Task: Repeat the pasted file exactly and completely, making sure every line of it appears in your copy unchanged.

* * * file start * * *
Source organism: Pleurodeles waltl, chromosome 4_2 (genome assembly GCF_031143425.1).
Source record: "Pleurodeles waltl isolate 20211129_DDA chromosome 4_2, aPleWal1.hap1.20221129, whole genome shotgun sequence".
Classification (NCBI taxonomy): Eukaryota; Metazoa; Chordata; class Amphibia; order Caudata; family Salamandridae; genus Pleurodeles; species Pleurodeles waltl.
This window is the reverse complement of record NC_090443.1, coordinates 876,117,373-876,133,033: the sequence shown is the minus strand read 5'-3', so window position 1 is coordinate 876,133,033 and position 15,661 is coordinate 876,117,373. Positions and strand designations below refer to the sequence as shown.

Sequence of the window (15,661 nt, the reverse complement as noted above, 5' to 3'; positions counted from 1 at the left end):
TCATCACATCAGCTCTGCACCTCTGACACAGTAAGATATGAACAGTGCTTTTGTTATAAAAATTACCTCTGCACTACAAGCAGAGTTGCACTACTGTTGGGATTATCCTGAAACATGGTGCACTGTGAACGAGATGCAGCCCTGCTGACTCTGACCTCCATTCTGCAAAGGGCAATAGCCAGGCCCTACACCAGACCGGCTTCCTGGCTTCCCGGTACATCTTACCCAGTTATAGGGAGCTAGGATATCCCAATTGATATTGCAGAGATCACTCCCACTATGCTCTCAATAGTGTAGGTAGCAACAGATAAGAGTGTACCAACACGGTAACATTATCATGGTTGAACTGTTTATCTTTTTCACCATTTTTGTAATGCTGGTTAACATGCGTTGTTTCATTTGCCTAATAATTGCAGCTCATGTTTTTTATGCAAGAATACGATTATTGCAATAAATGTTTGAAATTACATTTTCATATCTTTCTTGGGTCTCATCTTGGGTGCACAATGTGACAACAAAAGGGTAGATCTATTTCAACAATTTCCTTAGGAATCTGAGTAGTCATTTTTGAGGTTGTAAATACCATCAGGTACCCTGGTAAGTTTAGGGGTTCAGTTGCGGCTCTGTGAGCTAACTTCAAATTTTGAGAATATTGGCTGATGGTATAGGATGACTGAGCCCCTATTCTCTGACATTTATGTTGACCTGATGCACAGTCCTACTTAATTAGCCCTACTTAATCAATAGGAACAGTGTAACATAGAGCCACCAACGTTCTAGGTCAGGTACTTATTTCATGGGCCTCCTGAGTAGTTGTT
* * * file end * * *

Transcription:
Source organism: Pleurodeles waltl, chromosome 4_2 (genome assembly GCF_031143425.1).
Source record: "Pleurodeles waltl isolate 20211129_DDA chromosome 4_2, aPleWal1.hap1.20221129, whole genome shotgun sequence".
Classification (NCBI taxonomy): Eukaryota; Metazoa; Chordata; class Amphibia; order Caudata; family Salamandridae; genus Pleurodeles; species Pleurodeles waltl.
This window is the reverse complement of record NC_090443.1, coordinates 876,117,373-876,133,033: the sequence shown is the minus strand read 5'-3', so window position 1 is coordinate 876,133,033 and position 15,661 is coordinate 876,117,373. Positions and strand designations below refer to the sequence as shown.

Sequence of the window (15,661 nt, the reverse complement as noted above, 5' to 3'; positions counted from 1 at the left end):
TCATCACATCAGCTCTGCACCTCTGACACAGTAAGATATGAACAGTGCTTTTGTTATAAAAATTACCTCTGCACTACAAGCAGAGTTGCACTACTGTTGGGATTATCCTGAAACATGGTGCACTGTGAACGAGATGCAGCCCTGCTGACTCTGACCTCCATTCTGCAAAGGGCAATAGCCAGGCCCTACACCAGACCGGCTTCCTGGCTTCCCGGTACATCTTACCCAGTTATAGGGAGCTAGGATATCCCAATTGATATTGCAGAGATCACTCCCACTATGCTCTCAATAGTGTAGGTAGCAACAGATAAGAGTGTACCAACACGGTAACATTATCATGGTTGAACTGTTTATCTTTTTCACCATTTTTGTAATGCTGGTTAACATGCGTTGTTTCATTTGCCTAATAATTGCAGCTCATGTTTTTTATGCAAGAATACGATTATTGCAATAAATGTTTGAAATTACATTTTCATATCTTTCTTGGGTCTCATCTTGGGTGCACAATGTGACAACAAAAGGGTAGATCTATTTCAACAATTTCCTTAGGAATCTGAGTAGTCATTTTTGAGGTTGTAAATACCATCAGGTACCCTGGTAAGTTTAGGGGTTCAGTTGCGGCTCTGTGAGCTAACTTCAAATTTTGAGAATATTGGCTGATGGTATAGGATGACTGAGCCCCTATTCTCTGACATTTATGTTGACCTGATGCACAGTCCTACTTAATTAGCCCTACTTAATCAATAGGAACAGTGTAACATAGAGCCACCAACGTTCTAGGTCAGGTACTTATTTCATGGGCCTCCTGAGTAGTTGTT